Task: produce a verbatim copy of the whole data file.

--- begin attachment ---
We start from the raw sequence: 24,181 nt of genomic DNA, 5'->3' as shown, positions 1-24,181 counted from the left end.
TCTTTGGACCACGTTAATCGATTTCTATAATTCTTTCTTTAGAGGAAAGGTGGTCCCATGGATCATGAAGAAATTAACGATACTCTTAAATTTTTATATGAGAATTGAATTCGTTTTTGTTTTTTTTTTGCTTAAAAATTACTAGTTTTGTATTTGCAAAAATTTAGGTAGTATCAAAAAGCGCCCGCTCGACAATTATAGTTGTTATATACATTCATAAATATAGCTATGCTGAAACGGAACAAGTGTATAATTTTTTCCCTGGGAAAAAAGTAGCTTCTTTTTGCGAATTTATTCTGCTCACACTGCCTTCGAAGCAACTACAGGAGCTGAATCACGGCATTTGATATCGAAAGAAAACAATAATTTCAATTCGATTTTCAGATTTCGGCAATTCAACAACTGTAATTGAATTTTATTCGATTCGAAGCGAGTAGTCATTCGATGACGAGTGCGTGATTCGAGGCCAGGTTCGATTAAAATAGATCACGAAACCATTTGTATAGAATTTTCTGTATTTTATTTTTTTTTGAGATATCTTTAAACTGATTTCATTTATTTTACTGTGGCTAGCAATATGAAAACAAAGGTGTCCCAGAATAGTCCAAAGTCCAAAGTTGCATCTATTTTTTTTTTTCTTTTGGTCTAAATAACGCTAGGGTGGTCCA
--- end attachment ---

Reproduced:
We start from the raw sequence: 24,181 nt of genomic DNA, 5'->3' as shown, positions 1-24,181 counted from the left end.
TCTTTGGACCACGTTAATCGATTTCTATAATTCTTTCTTTAGAGGAAAGGTGGTCCCATGGATCATGAAGAAATTAACGATACTCTTAAATTTTTATATGAGAATTGAATTCGTTTTTGTTTTTTTTTTGCTTAAAAATTACTAGTTTTGTATTTGCAAAAATTTAGGTAGTATCAAAAAGCGCCCGCTCGACAATTATAGTTGTTATATACATTCATAAATATAGCTATGCTGAAACGGAACAAGTGTATAATTTTTTCCCTGGGAAAAAAGTAGCTTCTTTTTGCGAATTTATTCTGCTCACACTGCCTTCGAAGCAACTACAGGAGCTGAATCACGGCATTTGATATCGAAAGAAAACAATAATTTCAATTCGATTTTCAGATTTCGGCAATTCAACAACTGTAATTGAATTTTATTCGATTCGAAGCGAGTAGTCATTCGATGACGAGTGCGTGATTCGAGGCCAGGTTCGATTAAAATAGATCACGAAACCATTTGTATAGAATTTTCTGTATTTTATTTTTTTTTGAGATATCTTTAAACTGATTTCATTTATTTTACTGTGGCTAGCAATATGAAAACAAAGGTGTCCCAGAATAGTCCAAAGTCCAAAGTTGCATCTATTTTTTTTTTTCTTTTGGTCTAAATAACGCTAGGGTGGTCCA